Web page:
Sunday, August 12, 2007

FreeBSD Tip: beastie boot menu

After installing FreeBSD 5.5 I like to change the beastie in the boot menu to colour instead of white. I think this adds a nice touch to the boot, plus it is really easy to do.

To add a splash of colour to beastie type the following:
# echo 'loader_color="YES"' >> /boot/loader.conf

By default the delay, before autobooting is 10 seconds. You can change this by adding the following:
# echo 'autoboot_delay="n"' >> /boot/loader.conf
Where "n" is the number of seconds before autobooting.

Note: you can set the autoboot to -1; if you don't want user to be allowed to interrupt autoboot process and escape to the loader prompt.

If you don't like the beastie menu you can disable it like this:
# echo 'beastie_disable="YES"' >> /boot/loader.conf

Have fun :)

Friday, August 10, 2007


Our network has been down for the past few days, therefore no Internet.
I'm not 100% sure exactly what the problem was. It seems that it was partly our ISP's DNS server, partly a dodgy phone line, and partly an operating system which kept changing my settings back to it's settings (it knew what I "really" wanted :s).

Also as a separate issue; our firewall's hardware is dying.
I don't know what I'm going to do with it, I guess I'll have to find the money to buy another computer. That should be fun, what with the thousands of dollars we have coming in right now... (not)

I hate being offline, I forget how hooked I am till I can't get out...
I think at times we rely to much on technology. It kinda makes me wonder what we did before computers, before plastic...

Gee I feel cynical and sarcastic tonight, it must be all the fun I've been having...
Life what an interesting little mind fuck... ;)

Thursday, August 02, 2007

Zero Comes First

When I'm flicking through terminals (ttys), I find it frustrating that the keys start with the number 1 (F1), and not 0.
I use a simple trick remind myself where they are.

1. First I get some self adhesive labels, you can buy them from most newsagents.
2. Then I write out the numbers 0-9 and a-b, fairly neatly and about 5mm x 5mm big. (You could always print them out if you want them to be neater).
3. Cut them out, like in the image to the right.
4. Now place them on the keys.

Done, now next time you need to go to tty4 you can press F5 with out even thinking about it.

Adding OpenBSD to Grub

I added OpenBSD to my GRUB menu.lst config file today. After a bit of messing around, it still didn't boot. So I did a Google search and came across this file: GRUB's menu.lst config file, with examples for various OSes.

This file details where I was going wrong, and how to boot OpenBSD using GRUB. I have placed the relative information here for future reference:
# The OpenBSD section of the menu.lst config file, for GRUB.
## You would like to use:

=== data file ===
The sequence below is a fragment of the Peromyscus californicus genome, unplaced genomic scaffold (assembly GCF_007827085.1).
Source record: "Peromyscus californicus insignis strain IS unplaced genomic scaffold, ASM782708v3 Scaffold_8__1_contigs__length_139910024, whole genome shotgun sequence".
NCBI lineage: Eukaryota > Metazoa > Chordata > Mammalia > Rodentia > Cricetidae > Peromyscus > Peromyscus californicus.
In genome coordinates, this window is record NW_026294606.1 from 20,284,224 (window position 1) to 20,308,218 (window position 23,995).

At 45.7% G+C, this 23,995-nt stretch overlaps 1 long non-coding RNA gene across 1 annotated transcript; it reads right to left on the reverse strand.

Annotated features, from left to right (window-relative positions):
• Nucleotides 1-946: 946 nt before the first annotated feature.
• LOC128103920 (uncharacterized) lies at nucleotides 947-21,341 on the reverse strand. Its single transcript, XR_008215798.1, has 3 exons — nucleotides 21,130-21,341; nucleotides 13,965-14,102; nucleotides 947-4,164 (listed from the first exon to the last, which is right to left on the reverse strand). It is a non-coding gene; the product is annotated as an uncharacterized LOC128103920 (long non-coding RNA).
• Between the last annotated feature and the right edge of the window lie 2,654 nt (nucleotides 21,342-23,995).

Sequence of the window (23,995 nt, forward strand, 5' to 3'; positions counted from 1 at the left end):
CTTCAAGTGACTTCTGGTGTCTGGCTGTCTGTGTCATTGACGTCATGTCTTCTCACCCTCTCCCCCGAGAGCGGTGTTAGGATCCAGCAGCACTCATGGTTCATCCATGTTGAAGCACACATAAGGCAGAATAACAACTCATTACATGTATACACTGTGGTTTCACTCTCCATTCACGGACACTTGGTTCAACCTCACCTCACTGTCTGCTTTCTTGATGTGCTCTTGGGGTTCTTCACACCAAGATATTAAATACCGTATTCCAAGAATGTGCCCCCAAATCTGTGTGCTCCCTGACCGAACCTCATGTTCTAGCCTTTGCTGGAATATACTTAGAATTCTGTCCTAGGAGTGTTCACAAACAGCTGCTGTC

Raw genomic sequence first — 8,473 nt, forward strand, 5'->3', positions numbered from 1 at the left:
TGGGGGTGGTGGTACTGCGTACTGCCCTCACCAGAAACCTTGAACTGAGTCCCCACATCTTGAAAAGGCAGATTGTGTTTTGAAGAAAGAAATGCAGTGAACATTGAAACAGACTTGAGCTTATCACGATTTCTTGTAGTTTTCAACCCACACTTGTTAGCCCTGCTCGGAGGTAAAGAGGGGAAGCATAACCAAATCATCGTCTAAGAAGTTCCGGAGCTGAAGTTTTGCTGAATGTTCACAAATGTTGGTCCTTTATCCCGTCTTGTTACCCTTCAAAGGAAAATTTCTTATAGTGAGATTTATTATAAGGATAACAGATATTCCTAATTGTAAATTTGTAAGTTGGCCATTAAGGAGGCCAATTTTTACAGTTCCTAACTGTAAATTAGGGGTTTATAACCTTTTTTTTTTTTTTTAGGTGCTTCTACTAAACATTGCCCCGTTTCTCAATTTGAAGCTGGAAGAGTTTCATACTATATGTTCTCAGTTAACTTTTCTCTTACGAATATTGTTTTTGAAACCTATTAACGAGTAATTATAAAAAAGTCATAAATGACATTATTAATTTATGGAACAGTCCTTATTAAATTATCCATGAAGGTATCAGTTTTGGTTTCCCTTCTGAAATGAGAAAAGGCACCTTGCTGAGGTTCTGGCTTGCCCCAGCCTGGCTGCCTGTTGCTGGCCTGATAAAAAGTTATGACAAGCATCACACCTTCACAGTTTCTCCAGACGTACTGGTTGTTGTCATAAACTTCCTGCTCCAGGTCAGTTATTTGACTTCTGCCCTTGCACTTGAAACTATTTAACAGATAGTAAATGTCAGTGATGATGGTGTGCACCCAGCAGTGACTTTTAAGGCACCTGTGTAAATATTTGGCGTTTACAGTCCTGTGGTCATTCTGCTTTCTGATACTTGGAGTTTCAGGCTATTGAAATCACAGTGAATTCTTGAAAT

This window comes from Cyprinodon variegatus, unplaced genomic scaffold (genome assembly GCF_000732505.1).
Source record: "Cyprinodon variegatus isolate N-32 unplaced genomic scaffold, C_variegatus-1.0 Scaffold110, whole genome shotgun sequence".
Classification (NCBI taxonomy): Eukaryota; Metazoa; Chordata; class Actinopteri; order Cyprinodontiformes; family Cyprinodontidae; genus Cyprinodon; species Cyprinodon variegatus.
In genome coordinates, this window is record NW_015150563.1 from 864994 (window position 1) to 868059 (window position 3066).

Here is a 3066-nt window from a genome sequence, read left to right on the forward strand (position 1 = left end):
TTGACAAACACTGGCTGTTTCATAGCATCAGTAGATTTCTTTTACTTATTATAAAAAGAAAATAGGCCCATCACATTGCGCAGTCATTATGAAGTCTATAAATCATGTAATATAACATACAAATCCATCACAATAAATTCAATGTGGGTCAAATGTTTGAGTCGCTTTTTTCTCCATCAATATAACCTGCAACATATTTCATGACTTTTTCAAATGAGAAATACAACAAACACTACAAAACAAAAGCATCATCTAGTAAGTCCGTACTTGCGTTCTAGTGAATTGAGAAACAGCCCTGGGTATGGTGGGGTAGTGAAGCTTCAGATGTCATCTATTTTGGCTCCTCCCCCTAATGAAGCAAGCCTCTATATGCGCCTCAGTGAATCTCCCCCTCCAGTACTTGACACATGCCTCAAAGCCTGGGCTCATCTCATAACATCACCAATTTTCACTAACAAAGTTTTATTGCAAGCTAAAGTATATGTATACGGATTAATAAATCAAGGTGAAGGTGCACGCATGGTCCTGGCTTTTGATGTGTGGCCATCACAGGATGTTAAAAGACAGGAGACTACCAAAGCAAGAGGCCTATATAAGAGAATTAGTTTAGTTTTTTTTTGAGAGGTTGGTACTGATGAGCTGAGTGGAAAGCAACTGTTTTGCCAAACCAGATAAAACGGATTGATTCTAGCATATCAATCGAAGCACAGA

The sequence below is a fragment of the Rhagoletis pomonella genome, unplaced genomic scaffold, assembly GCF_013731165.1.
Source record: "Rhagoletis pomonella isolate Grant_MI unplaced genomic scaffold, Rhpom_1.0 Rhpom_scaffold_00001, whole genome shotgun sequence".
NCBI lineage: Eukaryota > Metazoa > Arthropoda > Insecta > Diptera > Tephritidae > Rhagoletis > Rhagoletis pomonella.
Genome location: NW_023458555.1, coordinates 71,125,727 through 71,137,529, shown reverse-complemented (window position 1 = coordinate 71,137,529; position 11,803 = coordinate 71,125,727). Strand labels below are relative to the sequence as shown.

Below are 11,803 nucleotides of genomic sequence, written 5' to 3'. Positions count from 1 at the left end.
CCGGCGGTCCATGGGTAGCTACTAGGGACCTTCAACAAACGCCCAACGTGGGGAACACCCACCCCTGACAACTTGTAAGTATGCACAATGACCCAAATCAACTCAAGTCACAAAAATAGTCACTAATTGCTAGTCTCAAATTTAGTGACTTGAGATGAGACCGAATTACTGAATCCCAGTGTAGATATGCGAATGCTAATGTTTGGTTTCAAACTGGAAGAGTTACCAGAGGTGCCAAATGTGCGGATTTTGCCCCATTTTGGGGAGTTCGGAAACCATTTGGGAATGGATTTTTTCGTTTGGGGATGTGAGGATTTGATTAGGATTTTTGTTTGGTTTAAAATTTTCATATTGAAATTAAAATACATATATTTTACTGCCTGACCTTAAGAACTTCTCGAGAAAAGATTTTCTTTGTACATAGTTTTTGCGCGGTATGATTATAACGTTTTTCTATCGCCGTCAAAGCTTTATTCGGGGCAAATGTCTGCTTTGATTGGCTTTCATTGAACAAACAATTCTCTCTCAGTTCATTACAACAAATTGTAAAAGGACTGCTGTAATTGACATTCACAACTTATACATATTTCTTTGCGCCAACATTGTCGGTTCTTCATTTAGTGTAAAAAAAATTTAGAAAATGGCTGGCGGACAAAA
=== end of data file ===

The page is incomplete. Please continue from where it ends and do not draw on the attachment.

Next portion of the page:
# root (hd1,1,a)
# kernel --type=openbsd /bsd
# But OpenBSD passes bios & kernel parameters with its own bootloader,
# the first stage of which is installed in the partition boot record,
# and in turn calls /boot, which in turn loads kernel /bsd. So just
# use the GRUB chainloader instead:
## OpenBSD
title OpenBSD
root (hd1,1)
chainloader +1

Wednesday, August 01, 2007

OpenBSD: From Release to Stable

Upon installing OpenBSD I like to update it from a release to a stable, which gives me all of the security patches since the release.
There are a number of ways of updating, yet I personally like to rebuild the system from source. That way I don't have to go through each patch and apply it. For more information please see: Building the System from Source

There are a number of different "flavours" of OpenBSD:

  • -release -- The version which is released on CD every 6 months
  • -stable -- Release plus security patches
  • -current -- The development branch
There are three steps we need to take to update the system:
  1. Download the latest Source code
  2. Compiling and installing a GENERIC kernel
  3. Rebuilding the system
Download the latest Source code
There are a number of ways to get the latest source, yet I use cvs.
First I need to find a anoncvs mirror: Available Anonymous CVS Servers
Once I've decided on a server I export the mirror path to CVSROOT and download the source, e.g.:
# export
# cd /usr; cvs checkout -P -rOPENBSD_4_1 src

Note: the CVSROOT variable will not be kept after next boot. To keep this setting add it to your /root/.profile file, e.g.:
# vi /root/.profile

Compiling and installing a GENERIC kernel
First backing up current kernel
# cp /bsd /bsd.old

Then configure the kernel
# cd /usr/src/sys/arch/i386/conf
# config GENERIC

Now Compile and Install the new Kernel
# cd /usr/src/sys/arch/i386/compile/GENERIC
# make clean && make depend && make && make install

Lastly reboot and test the new kernel
# reboot

Rebuilding the system
Now I just rebuild the system:
# rm -rf /usr/obj/*
# cd /usr/src; make obj
# cd /usr/src; make build

Now reboot
# reboot
When I first log back in the first thing I notice that my system name now says OpenBSD4.1-stable.

Now I have a stable system with all of the important security updates on it.